When COVID-19 hit, Canada’s genomics research community stepped up immediately with strong responses for short-term containment and long-term management of the virus. But the pandemic is not the only area where smart investments in bio-innovation are making a difference.
The data generated by the virus sequencing initiative (VirusSeq) of the Canadian COVID-19 Genomics Network (CanCOGeN) will help track the transmission of SARS-CoV-2 (the virus that causes COVID-19), identify and monitor mutations that may influence disease severity or infectivity, and inform medical countermeasures.
The SARS-CoV-2 virus responsible for COVID-19 entered Quebec during the 2020 spring break period and may have been carried into the province by as few as 247 people, according to initial results from a study released on Sept. 21 by the Institut National de Santé Publique du Québec (INSPQ) and the McGill Genome Centre.
Guest blog by Paul Dufour, Adjunct Professor at University of Ottawa’s Institute for Science, Society and Policy and Principal of PaulicyWorks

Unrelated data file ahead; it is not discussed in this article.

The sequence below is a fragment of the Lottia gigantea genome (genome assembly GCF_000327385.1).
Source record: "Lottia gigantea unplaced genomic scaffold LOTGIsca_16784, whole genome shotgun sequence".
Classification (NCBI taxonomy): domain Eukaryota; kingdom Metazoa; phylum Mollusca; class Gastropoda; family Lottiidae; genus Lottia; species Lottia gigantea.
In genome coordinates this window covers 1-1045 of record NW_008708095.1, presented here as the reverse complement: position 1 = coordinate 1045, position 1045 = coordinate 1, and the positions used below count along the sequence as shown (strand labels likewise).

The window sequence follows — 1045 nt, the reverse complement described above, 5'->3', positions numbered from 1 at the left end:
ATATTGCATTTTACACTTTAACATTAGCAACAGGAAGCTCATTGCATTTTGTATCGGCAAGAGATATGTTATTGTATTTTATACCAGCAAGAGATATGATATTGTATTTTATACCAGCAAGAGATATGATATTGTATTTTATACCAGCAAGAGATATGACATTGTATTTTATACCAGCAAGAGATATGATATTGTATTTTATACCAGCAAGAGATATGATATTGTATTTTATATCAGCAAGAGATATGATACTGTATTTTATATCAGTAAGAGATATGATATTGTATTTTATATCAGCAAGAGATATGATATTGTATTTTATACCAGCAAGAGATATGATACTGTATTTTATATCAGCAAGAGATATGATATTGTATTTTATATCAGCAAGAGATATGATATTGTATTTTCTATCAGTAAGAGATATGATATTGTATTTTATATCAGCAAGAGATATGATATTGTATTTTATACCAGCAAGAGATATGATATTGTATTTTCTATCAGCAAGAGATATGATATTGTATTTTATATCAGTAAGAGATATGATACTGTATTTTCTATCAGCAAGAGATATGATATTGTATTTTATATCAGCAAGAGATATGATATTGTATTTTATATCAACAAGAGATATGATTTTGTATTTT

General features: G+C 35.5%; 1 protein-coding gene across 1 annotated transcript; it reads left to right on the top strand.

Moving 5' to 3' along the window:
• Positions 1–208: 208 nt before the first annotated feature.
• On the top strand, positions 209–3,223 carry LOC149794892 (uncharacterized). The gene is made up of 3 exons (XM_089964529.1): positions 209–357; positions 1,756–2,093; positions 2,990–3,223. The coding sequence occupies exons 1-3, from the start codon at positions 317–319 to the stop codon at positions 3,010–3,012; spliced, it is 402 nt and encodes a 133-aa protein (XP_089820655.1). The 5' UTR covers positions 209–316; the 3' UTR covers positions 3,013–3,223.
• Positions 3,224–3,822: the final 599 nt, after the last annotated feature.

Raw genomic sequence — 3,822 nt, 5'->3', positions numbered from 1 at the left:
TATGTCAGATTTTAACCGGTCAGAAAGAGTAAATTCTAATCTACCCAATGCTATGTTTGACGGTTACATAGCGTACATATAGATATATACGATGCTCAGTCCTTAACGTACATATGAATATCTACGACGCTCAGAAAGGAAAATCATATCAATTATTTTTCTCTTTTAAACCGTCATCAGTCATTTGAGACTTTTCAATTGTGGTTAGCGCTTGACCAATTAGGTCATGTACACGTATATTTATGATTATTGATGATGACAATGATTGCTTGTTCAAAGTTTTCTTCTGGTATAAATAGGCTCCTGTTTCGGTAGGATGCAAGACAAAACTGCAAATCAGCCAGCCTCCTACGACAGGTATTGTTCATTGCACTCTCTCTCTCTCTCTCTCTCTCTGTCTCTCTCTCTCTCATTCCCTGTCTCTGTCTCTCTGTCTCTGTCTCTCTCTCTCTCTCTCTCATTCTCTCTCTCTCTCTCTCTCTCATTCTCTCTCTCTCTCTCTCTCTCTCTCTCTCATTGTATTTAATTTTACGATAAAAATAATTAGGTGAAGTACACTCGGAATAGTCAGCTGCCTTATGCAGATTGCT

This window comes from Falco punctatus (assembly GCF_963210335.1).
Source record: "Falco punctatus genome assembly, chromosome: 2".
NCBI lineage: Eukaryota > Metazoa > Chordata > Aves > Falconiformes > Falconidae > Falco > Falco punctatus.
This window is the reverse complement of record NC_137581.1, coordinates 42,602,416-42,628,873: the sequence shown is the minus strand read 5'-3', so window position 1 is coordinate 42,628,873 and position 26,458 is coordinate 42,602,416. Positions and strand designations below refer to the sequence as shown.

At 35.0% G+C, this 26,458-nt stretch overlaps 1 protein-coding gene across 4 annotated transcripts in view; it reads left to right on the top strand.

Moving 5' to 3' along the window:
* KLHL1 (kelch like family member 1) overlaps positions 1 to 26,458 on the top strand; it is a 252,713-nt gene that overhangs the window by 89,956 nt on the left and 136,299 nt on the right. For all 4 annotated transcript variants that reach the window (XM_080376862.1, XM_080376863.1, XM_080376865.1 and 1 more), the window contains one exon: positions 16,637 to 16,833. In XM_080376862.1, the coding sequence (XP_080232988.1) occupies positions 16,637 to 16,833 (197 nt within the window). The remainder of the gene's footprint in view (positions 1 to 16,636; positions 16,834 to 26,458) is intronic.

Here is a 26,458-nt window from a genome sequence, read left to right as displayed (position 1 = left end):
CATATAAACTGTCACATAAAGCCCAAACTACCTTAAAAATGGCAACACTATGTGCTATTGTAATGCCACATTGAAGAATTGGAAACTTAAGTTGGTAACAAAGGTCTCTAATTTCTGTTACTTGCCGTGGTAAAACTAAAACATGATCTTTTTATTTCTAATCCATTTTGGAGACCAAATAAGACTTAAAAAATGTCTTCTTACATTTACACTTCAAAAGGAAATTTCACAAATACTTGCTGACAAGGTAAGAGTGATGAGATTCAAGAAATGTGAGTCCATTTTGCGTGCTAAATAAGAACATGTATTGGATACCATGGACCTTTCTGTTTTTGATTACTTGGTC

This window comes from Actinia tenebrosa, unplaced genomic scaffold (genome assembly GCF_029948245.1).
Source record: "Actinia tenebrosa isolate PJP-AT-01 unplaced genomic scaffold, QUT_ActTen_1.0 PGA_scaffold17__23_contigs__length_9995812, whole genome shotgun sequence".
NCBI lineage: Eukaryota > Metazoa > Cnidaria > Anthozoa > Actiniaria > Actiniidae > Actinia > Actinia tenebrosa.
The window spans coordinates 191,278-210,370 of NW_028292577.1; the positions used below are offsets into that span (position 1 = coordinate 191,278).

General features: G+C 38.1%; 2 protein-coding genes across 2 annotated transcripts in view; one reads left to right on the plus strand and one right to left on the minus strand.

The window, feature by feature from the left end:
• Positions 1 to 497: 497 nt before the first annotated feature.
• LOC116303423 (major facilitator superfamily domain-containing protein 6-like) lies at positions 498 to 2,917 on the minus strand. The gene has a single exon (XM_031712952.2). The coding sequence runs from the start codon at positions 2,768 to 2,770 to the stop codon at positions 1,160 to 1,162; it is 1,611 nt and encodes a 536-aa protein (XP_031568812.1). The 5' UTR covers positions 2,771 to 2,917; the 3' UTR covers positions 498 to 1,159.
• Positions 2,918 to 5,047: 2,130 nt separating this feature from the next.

Canada lost a remarkable science and innovation statesman on June 19.
It’s only April and 2020 is already shaping up to be one for the history books. A lot has changed in a short amount of time; the disruption has been jarring to say the least. Countries everywhere have implemented unprecedented health control measures and how we will recover – economically, socially and mentally – remains to be seen. What is certain, however, is that it will take time and resources.
Hello friends of genomics!